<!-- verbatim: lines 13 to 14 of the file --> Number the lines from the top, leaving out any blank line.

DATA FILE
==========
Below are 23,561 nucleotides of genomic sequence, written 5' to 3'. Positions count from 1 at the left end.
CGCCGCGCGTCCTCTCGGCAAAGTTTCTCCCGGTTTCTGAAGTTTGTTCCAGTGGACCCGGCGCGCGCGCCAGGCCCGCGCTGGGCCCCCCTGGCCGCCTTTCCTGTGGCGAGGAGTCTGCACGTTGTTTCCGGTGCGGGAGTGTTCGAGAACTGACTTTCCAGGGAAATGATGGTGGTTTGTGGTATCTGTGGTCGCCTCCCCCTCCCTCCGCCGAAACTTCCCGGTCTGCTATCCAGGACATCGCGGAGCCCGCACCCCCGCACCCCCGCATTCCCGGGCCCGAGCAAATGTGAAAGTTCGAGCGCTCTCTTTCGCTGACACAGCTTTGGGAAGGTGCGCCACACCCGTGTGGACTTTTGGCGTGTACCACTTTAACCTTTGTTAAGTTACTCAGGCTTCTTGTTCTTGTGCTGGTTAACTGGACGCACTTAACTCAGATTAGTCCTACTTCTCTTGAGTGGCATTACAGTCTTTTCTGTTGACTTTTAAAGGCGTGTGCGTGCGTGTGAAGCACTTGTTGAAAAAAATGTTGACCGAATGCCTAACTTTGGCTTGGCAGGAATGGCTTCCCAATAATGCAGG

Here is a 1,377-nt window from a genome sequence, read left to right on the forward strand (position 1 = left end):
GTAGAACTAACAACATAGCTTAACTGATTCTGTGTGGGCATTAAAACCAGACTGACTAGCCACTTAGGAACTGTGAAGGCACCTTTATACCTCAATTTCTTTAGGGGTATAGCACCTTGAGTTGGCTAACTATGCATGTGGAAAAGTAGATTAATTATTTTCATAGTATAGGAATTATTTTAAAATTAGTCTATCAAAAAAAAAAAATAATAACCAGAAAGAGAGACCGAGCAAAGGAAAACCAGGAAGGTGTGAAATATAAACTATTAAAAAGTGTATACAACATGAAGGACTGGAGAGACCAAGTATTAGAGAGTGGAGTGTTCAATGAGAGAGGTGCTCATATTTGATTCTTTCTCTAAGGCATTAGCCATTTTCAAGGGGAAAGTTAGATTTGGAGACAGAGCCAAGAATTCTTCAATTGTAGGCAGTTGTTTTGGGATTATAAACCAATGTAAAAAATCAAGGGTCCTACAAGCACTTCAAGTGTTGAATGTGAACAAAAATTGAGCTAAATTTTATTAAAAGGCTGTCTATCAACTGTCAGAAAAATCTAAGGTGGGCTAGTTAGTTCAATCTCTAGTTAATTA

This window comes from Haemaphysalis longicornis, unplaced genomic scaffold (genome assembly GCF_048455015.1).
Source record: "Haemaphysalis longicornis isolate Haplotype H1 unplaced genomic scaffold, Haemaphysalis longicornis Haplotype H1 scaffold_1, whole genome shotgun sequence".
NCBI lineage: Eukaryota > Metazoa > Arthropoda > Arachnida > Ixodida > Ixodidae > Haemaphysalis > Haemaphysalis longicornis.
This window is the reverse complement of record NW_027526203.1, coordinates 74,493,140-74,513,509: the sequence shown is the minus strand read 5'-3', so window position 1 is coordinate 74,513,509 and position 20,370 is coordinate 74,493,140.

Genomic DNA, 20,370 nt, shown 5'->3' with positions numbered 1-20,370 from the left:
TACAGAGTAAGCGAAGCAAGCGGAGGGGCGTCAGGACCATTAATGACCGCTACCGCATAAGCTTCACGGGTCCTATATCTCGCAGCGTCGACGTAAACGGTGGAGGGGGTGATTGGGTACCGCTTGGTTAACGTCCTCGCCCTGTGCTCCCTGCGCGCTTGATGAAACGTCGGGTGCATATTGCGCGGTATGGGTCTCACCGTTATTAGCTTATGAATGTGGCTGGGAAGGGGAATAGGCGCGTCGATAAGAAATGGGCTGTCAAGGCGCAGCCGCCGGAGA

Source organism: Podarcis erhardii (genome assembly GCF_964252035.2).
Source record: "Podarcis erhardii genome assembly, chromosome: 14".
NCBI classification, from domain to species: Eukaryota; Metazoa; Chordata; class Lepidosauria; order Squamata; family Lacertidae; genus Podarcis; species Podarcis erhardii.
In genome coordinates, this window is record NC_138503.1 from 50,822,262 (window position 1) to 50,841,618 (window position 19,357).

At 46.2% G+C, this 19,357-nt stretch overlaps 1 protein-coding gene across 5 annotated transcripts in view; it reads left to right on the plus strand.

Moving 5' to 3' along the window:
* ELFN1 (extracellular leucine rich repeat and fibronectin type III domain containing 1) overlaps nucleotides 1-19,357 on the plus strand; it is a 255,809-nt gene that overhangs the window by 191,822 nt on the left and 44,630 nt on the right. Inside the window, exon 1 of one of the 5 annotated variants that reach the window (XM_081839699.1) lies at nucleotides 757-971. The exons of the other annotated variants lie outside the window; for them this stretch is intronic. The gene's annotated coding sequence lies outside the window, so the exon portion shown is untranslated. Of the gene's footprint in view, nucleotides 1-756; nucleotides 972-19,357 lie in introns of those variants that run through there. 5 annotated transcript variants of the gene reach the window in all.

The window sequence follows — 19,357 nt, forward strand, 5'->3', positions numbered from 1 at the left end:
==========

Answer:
NCBI classification, from domain to species: Eukaryota; Metazoa; Chordata; class Lepidosauria; order Squamata; family Lacertidae; genus Podarcis; species Podarcis erhardii.
In genome coordinates, this window is record NC_138503.1 from 50,822,262 (window position 1) to 50,841,618 (window position 19,357).